The interior of the theater is wood, some of it painted in the fancy Victorian style to look like marble. Huge faux-candle chandeliers light a stage that juts into the audience, as was done in Shakespeare’s time. Backstage – which you can tour – hangs a clear plastic shoe holder with pockets marked for pitch pipes, drumsticks, recorders and slide whistles, plus valve oil, and mandolin, lute and ukulele strings. An upright bass leans in a corner, stage furniture is stuffed like Jenga blocks in every possible space. Actors declaim in Shakespearean English, swapping roles and sometimes genders, and singing bawdy songs during the breaks. The license plate on a car out front reads Bard4LF and the actors can be seen trodding the sidewalk to the restored Stonewall Jackson Hotel next door.
Staunton is a foodie town, with restaurants offering inventive tacos, traditional Thai, Salvadoran pupusas, Vietnamese phô and Indian vindaloos.
James Beard-nominated chef Ian Boden, owner of the 26-seat The Shack, culls from surrounding farms to whip up schmaltz focaccia and ricotta casoncelli, with brown butter and pecans.
Around the corner is Zynodoa, which bills itself as upscale Southern cuisine and serves molasses-brined chicken breast and bruleed cast-iron cornbread.
At the tiny storefront eatery LUNdCH, chef Mike Lund, who honed his skills at the five-star Inn at Little Washington, whips up prosciutto-wrapped asparagus and veggie bowls of whatever is in season. On Thursday nights people queue for a hot dinner to go.
There are wineries, distilleries and breweries in close proximity, so many that the visitors’ bureau has created a beer passport. Get it stamped at any six breweries and you’ll win a T-shirt.
Half a mile from downtown is the former Western Lunatic Asylum, now the Blackburn Inn, designed by Thomas Blackburn, who trained under Thomas Jefferson. Jefferson’s influence shines in the Ionic columns and neoclassic design.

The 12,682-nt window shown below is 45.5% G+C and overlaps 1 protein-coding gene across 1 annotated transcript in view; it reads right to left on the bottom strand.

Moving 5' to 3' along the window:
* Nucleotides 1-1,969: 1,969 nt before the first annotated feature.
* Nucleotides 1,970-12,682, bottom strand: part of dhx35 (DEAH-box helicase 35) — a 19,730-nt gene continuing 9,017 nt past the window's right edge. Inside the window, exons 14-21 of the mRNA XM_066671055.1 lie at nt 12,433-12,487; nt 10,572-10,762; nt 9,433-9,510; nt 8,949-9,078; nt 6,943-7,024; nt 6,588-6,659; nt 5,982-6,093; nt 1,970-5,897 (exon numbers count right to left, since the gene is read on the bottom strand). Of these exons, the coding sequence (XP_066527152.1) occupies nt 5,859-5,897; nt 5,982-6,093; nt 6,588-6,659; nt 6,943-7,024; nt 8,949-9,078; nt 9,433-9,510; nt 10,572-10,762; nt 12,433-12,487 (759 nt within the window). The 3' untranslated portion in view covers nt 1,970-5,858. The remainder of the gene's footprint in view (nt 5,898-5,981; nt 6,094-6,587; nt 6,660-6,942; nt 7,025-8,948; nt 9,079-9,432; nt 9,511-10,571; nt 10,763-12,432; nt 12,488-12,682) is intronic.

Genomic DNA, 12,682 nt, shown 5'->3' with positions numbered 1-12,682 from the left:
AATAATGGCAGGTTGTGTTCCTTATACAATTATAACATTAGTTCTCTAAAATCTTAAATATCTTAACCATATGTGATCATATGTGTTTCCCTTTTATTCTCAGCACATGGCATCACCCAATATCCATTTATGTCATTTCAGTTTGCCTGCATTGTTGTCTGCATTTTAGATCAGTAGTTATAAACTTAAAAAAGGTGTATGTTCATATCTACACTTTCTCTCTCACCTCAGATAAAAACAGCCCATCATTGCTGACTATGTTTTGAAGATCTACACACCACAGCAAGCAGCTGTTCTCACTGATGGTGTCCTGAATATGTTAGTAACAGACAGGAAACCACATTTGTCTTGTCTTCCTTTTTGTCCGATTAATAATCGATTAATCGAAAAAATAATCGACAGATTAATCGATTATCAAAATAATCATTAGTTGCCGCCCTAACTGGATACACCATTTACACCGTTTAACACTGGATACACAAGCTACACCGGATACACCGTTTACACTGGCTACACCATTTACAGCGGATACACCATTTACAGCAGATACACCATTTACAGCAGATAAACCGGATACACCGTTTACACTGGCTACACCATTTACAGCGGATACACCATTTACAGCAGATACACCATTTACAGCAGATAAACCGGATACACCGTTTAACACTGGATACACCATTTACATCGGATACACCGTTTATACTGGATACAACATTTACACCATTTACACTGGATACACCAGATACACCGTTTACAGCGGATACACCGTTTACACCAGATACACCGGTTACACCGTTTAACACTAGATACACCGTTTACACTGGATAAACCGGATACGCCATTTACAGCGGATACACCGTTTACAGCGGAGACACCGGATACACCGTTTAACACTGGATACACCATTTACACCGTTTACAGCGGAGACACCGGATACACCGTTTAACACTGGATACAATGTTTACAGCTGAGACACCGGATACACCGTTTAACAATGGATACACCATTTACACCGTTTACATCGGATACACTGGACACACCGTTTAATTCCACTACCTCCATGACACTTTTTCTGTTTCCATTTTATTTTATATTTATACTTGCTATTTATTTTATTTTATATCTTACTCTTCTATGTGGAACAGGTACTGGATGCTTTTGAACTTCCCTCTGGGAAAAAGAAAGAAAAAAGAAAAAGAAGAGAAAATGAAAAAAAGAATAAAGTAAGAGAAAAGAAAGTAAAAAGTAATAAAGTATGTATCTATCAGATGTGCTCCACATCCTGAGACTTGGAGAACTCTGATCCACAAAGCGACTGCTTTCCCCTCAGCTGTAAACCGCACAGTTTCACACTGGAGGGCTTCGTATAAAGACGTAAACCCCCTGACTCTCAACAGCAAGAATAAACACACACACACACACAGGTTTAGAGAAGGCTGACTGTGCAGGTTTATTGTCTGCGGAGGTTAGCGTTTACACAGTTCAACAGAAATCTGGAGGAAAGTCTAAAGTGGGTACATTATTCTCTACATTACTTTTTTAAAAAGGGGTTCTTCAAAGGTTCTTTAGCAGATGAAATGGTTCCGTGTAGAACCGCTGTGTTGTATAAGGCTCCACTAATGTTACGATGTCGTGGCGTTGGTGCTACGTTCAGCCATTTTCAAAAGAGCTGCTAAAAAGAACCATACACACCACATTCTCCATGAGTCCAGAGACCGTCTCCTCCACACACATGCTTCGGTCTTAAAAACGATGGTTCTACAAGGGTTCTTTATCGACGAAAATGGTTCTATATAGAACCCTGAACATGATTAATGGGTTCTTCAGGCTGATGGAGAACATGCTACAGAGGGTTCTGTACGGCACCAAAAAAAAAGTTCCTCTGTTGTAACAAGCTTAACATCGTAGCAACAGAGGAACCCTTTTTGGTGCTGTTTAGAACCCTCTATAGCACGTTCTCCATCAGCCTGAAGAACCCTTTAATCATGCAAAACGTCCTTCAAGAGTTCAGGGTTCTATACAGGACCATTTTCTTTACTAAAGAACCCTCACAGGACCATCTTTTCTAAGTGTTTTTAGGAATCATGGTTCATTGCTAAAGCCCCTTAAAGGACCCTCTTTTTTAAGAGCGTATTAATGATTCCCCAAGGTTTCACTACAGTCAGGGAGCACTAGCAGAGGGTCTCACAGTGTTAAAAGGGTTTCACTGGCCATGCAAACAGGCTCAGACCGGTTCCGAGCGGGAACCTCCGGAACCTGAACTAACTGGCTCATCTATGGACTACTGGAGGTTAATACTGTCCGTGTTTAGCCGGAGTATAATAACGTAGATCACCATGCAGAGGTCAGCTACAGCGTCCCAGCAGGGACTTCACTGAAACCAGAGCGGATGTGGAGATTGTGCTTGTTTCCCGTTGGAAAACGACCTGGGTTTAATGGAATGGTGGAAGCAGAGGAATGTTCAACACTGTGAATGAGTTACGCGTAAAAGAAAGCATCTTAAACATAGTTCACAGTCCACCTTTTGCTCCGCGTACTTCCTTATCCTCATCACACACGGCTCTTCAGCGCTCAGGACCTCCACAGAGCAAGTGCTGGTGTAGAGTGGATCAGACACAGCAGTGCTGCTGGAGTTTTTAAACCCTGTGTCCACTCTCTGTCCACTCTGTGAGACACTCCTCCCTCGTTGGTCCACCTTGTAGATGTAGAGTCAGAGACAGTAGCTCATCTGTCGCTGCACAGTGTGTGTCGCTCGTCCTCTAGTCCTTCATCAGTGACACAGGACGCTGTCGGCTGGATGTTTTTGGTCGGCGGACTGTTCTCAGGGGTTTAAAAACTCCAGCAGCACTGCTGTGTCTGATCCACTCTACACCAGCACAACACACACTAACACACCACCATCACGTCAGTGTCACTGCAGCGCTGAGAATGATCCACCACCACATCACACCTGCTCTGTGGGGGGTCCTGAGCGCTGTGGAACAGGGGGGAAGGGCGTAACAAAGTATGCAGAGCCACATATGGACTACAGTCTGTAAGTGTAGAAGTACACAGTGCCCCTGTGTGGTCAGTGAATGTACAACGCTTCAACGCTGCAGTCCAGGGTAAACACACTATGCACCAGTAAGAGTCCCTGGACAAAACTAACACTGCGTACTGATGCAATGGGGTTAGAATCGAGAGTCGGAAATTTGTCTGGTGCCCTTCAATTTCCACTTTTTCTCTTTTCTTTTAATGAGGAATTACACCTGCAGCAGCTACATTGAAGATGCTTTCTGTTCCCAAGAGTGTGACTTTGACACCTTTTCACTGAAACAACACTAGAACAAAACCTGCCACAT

Inside, the rooms are spare, the fixtures industrial chic, the floors stripped-down wood, their knotholes showing. The doors are thick with paint, the slot windows that caretakers would swing open to check on patients stuck shut with age. A set of stairs is worn to a sag in the center from generations of mentally ill patients trudging up and down, to and from meals and treatments and their fresh air time out on the lawn.
At the time it was thought that mountain air and outdoor exercise were curative, so there were spiral stairways to a rooftop walkway that provided the best view of the mountains in the whole town. Later, restraints, electroshock therapy and lobotomies became common and the rooftop walkway was closed. The lawns are still lush and sweeping, though, towered over by oaks that line the drive.
Staunton was quick to adopt the automobile, beginning with what is now the showroom and shop of Bruce Elder’s Antique and Classic Automobiles, with an early and still-working electric car elevator that carries cars to the top-floor body shop. The ground floor is a museum of classics, some of them loaned out to be used in movies.
Up the street is the free Camera Heritage Museum, which traces the history of photography through its collection of nearly 2,000 cameras. The fire station displays the last surviving 1911 Robinson motorized fire engine. Just on the edge of town is the Frontier Culture Museum, where buildings from the immigrants who settled this land – by choice or by enslavement – have been transported and rebuilt. You can stoop into smoky whitewashed homes moved from England, Germany and Ireland, or into the thatched-roof mud huts of West Africa. Docents run smithies or care for Old World chickens, while children run behind rolling hoops.
One of the joys of Staunton is its walkability, but if you do want to hop in your car, it’s a quick drive to Skyline Drive and to Shenandoah National Park, with trails and waterfalls, wildlife and scenic overlooks. Then — if it’s a Monday — return to Gypsy Hill Park, with its duck pond and bandstand, to hear The Stonewall Brigade Band, the oldest continuous community band in the nation, for a summer concert of Sousa marches and sacred songs, Broadway melodies and the national anthem. Bring a chair and a picnic.
Staunton, just a three-hour drive from Tidewater, blends history and forward-thinking creativity. Immerse yourself in architecture, learn about the people who settled the Shenandoah Valley, or just drink beer and hike.